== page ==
5. Lay the other fabrics (excluding the darkest fabric) that you have in areas choosing what looks nice with what. This is called "auditioning" the fabrics. Once you have decided what looks nice, remove the auditioned fabrics and draw areas on the paper using gentle curves starting or ending at the outside edge or at the center front focus fabric. This gives the "stained glass" effect once the pieces are affixed to the shirt piece. Do not make sharp curves as this requires bias pieces to cover the seams.
6. Once you like the way your paper "pattern" is going to be, label each area with ABC's, etc.
7. Cut out each paper "pattern piece."
8. Pin pattern pieces to wrong side of fabrics adding 1/2" around all for seam allowances.
9. Using the 1/2" seam allowance, cut out each fabric piece.
10. Place the fabric pieces on the front left side of the shirt OVERLAPPING the seams!
11. Pin pieces in place.
12. Audition the fabrics to look nice with the front right side.
13. Repeat #8-11 with the different fabrics. This should complete the look of the front of your jacket.
Part C of Foxy Jacket: Back
1. Find the center neck point of back of jacket. Draw a line to the bottom of the jacket.
2. You will want to double the width size of the focus fabric strip (we'll call this piece Z) for the center back. If you used 3 1/2" on the fronts, use 7" on the back. Cut Z out for the center back of the jacket.
3. Pin (Z) to the jacket.
4. Using the same pattern pieces that you used for the fronts, audition the fabrics for use on either side of (Z). Repeat #8-11 of Part B.
Next week we'll learn how to do the sleeves and how to finish the jacket.
For more visuals, visit my blog:

FOXY JACKET PART B front strips and V neck

I used Valentine's Day fabric for this sweatshirt jacket, just for fun! You can see the two center strips easily, and the other fabric pieces that are cut using slight curves. All seams will be covered with a "tubing that will be discussed later." Notice how to cut the V in the center front.

Tuesday, February 8, 2011


This is a "funtime" jacket made out of an old sweatshirt, or a new one, whichever you prefer!Yours will be a "one of a kind" as I am going to teach you how to create your own pattern. Don't scream! Believe me, anyone can do this! It requires very VERY little sewing on the sewing machine, and it can even be done by hand if you wish. It will just take you a little longer. I made mine in 3 days, working about 2 hours a day on it or less...............Try it, it is such fun. This is the first of the directions: There are pictures on the blog already of the sweatshirt cut apart, so scroll down and find them at February 1st posting.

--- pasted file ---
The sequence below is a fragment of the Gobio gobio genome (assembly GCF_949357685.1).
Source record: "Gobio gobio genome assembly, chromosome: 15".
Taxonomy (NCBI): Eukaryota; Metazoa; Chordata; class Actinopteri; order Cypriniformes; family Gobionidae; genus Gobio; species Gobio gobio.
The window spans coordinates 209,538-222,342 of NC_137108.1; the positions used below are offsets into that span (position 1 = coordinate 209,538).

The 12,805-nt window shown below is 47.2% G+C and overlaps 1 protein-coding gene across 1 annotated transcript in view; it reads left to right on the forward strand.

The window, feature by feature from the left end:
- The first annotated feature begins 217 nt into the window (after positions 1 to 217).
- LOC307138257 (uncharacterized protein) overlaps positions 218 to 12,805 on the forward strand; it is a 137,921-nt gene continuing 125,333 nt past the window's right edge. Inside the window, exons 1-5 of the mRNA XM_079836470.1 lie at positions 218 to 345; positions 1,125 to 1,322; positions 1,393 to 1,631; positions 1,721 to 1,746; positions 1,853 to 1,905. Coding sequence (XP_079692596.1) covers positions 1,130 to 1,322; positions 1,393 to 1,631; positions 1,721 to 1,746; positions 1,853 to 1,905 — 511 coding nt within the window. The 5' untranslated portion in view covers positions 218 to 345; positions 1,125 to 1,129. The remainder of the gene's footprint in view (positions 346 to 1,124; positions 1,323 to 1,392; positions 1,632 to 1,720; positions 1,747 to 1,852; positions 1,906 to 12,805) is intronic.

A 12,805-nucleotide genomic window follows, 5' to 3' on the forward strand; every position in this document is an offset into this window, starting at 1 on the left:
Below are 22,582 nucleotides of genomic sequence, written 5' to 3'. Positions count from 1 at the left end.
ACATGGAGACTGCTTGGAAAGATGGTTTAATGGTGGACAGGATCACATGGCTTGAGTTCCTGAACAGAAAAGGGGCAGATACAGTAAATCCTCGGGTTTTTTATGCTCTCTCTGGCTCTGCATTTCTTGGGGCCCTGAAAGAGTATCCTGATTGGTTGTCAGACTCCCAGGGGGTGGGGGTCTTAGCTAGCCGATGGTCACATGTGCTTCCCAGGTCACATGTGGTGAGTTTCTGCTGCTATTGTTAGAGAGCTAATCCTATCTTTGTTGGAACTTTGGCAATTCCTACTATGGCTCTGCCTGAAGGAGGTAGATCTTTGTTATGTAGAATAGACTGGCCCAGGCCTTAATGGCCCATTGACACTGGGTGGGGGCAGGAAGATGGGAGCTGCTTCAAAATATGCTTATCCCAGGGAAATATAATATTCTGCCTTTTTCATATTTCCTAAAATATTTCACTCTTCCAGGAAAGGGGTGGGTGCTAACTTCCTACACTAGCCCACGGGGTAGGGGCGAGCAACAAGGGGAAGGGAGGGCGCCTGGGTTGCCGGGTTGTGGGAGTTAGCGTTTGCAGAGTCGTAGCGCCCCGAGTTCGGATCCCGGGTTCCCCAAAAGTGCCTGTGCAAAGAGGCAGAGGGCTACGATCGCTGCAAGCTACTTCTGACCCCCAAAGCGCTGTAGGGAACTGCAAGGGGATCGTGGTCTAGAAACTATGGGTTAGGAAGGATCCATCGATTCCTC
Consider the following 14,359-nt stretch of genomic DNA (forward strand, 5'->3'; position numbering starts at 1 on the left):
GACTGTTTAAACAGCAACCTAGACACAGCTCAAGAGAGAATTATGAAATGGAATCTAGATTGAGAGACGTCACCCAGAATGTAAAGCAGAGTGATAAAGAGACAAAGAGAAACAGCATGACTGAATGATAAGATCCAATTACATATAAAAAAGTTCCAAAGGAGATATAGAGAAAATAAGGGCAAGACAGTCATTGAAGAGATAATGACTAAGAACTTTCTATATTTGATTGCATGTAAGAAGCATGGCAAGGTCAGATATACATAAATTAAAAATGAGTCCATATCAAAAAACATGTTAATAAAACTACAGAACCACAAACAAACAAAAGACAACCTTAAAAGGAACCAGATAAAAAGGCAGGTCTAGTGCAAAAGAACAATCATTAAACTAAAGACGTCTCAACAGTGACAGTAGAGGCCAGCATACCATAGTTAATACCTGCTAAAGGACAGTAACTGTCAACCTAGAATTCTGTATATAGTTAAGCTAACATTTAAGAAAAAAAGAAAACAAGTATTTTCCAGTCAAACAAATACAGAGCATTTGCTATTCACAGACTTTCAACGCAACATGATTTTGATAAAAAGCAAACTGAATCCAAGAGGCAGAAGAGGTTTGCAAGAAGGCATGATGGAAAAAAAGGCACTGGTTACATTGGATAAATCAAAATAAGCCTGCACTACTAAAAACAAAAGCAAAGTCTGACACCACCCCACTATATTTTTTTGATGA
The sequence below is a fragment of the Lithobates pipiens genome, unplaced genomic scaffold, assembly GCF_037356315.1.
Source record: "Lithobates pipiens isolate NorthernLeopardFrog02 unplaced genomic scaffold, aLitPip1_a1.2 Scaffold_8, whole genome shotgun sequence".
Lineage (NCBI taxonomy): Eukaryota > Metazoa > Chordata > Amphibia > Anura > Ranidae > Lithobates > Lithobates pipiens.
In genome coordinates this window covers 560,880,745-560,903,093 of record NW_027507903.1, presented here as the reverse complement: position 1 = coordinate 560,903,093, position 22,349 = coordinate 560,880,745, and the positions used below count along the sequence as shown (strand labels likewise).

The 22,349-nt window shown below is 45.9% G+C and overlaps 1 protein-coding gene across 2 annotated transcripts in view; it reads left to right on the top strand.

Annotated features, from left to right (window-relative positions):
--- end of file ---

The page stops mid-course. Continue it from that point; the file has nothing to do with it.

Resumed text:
Supplies: Over the head-Sweatshirt (size larger than you usually wear) with set in long sleeves (not ragland sleeves), crew neck. 1 yd. med. or light weight fusible interfacing; 1 2/3 yd. main fabric; 1 yd. darker fabric; fat quarters for interest (equal about 1 3/4 yd.); gray thread; 3/8" bias bar from a set; "505 Spray & Fix" fabric adhesive (if possible to find); white tissue paper.
1. cut off sleeve cuff bands above seam
2. cut off bottom band above seam
3. cut off neck band below seam. Mark center point of neck front body and back neck body.(I use a ball point pen "dot")
4. put a safety pin at the top center crease of each sleeve.
5. pin slip of paper to each sleeve labeling left/right sleeve
6. smooth bodies to find side creases. Press with hot iron to 'set' side "seams."
7. gently cut sleeves out of armhole and remove seam allowance completely
8. turn sleeves inside out and remove underarm seam allowances cutting on each side of them.
9. cut side seams open on bodies where pressed creases are.
10. turn bodies inside out and remove shoulder seams.
11. bond interfacing to body front beginning 2 1/2" left of center neck point and ending 2 1/2" right of center neck point all the way to bottom. Repeat process on back body piece.
12. Using a yard stick and ball point pen, draw the center line down full length of front from "dot" Do not separate sides of front, yet.

Tuesday, February 1, 2011

SweatShirt Preparation (directions in newspapers)

Once you have cut away all of the bands and seams, your shirt will look like a pattern for a shirt. Don't you think I should have been insulted when Mr. Whoozy gave me this sweat shirt? For goodness sake!
Pic. #2 shows the sleeves cut out and the shoulder centers marked with a safety pin.
Pic. #3 shows the lightweight interfacing bonded to the front. It is also bonded to the back.